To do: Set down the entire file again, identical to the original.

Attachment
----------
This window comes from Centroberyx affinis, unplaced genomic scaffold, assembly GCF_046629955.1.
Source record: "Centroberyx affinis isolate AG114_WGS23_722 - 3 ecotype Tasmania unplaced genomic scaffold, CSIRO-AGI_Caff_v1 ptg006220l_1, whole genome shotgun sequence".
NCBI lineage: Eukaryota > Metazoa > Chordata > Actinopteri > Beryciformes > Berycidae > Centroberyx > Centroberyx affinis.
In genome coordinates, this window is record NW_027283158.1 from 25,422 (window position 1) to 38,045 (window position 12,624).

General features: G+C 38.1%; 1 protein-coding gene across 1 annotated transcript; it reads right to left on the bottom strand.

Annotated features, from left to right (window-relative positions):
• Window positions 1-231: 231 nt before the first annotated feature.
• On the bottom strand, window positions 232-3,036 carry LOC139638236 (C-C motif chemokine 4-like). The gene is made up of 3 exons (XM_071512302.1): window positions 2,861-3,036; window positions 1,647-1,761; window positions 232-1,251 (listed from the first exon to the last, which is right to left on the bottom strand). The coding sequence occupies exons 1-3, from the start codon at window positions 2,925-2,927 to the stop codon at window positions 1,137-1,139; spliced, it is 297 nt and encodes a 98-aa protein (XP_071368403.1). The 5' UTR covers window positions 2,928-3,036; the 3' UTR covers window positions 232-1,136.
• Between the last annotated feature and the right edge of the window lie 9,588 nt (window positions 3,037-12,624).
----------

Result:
This window comes from Centroberyx affinis, unplaced genomic scaffold, assembly GCF_046629955.1.
Source record: "Centroberyx affinis isolate AG114_WGS23_722 - 3 ecotype Tasmania unplaced genomic scaffold, CSIRO-AGI_Caff_v1 ptg006220l_1, whole genome shotgun sequence".
NCBI lineage: Eukaryota > Metazoa > Chordata > Actinopteri > Beryciformes > Berycidae > Centroberyx > Centroberyx affinis.
In genome coordinates, this window is record NW_027283158.1 from 25,422 (window position 1) to 38,045 (window position 12,624).

General features: G+C 38.1%; 1 protein-coding gene across 1 annotated transcript; it reads right to left on the bottom strand.

Annotated features, from left to right (window-relative positions):
• Window positions 1-231: 231 nt before the first annotated feature.
• On the bottom strand, window positions 232-3,036 carry LOC139638236 (C-C motif chemokine 4-like). The gene is made up of 3 exons (XM_071512302.1): window positions 2,861-3,036; window positions 1,647-1,761; window positions 232-1,251 (listed from the first exon to the last, which is right to left on the bottom strand). The coding sequence occupies exons 1-3, from the start codon at window positions 2,925-2,927 to the stop codon at window positions 1,137-1,139; spliced, it is 297 nt and encodes a 98-aa protein (XP_071368403.1). The 5' UTR covers window positions 2,928-3,036; the 3' UTR covers window positions 232-1,136.
• Between the last annotated feature and the right edge of the window lie 9,588 nt (window positions 3,037-12,624).